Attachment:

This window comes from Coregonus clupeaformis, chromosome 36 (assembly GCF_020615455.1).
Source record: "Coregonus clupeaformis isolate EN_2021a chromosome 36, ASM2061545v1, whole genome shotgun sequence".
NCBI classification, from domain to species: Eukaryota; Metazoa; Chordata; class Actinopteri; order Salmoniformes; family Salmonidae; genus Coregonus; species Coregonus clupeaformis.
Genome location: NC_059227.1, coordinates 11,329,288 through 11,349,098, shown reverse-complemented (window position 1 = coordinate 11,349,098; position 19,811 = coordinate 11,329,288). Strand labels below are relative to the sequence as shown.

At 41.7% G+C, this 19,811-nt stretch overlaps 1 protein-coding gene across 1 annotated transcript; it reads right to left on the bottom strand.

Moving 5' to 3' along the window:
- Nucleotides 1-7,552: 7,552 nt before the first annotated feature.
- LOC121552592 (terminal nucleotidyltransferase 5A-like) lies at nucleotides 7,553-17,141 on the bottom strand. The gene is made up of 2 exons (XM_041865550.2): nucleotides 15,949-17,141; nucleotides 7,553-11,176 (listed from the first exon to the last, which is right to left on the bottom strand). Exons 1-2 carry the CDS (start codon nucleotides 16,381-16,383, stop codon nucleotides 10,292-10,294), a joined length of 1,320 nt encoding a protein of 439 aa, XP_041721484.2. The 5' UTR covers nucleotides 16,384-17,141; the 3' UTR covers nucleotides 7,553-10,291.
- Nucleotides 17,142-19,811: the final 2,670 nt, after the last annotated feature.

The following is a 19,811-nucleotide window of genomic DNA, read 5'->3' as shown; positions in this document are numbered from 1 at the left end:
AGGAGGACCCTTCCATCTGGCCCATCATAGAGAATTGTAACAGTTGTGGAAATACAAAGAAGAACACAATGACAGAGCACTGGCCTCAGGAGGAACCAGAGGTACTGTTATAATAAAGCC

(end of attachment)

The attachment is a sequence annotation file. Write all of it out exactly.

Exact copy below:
This window comes from Coregonus clupeaformis, chromosome 36 (assembly GCF_020615455.1).
Source record: "Coregonus clupeaformis isolate EN_2021a chromosome 36, ASM2061545v1, whole genome shotgun sequence".
NCBI classification, from domain to species: Eukaryota; Metazoa; Chordata; class Actinopteri; order Salmoniformes; family Salmonidae; genus Coregonus; species Coregonus clupeaformis.
Genome location: NC_059227.1, coordinates 11,329,288 through 11,349,098, shown reverse-complemented (window position 1 = coordinate 11,349,098; position 19,811 = coordinate 11,329,288). Strand labels below are relative to the sequence as shown.

At 41.7% G+C, this 19,811-nt stretch overlaps 1 protein-coding gene across 1 annotated transcript; it reads right to left on the bottom strand.

Moving 5' to 3' along the window:
- Nucleotides 1-7,552: 7,552 nt before the first annotated feature.
- LOC121552592 (terminal nucleotidyltransferase 5A-like) lies at nucleotides 7,553-17,141 on the bottom strand. The gene is made up of 2 exons (XM_041865550.2): nucleotides 15,949-17,141; nucleotides 7,553-11,176 (listed from the first exon to the last, which is right to left on the bottom strand). Exons 1-2 carry the CDS (start codon nucleotides 16,381-16,383, stop codon nucleotides 10,292-10,294), a joined length of 1,320 nt encoding a protein of 439 aa, XP_041721484.2. The 5' UTR covers nucleotides 16,384-17,141; the 3' UTR covers nucleotides 7,553-10,291.
- Nucleotides 17,142-19,811: the final 2,670 nt, after the last annotated feature.

The following is a 19,811-nucleotide window of genomic DNA, read 5'->3' as shown; positions in this document are numbered from 1 at the left end:
AGGAGGACCCTTCCATCTGGCCCATCATAGAGAATTGTAACAGTTGTGGAAATACAAAGAAGAACACAATGACAGAGCACTGGCCTCAGGAGGAACCAGAGGTACTGTTATAATAAAGCC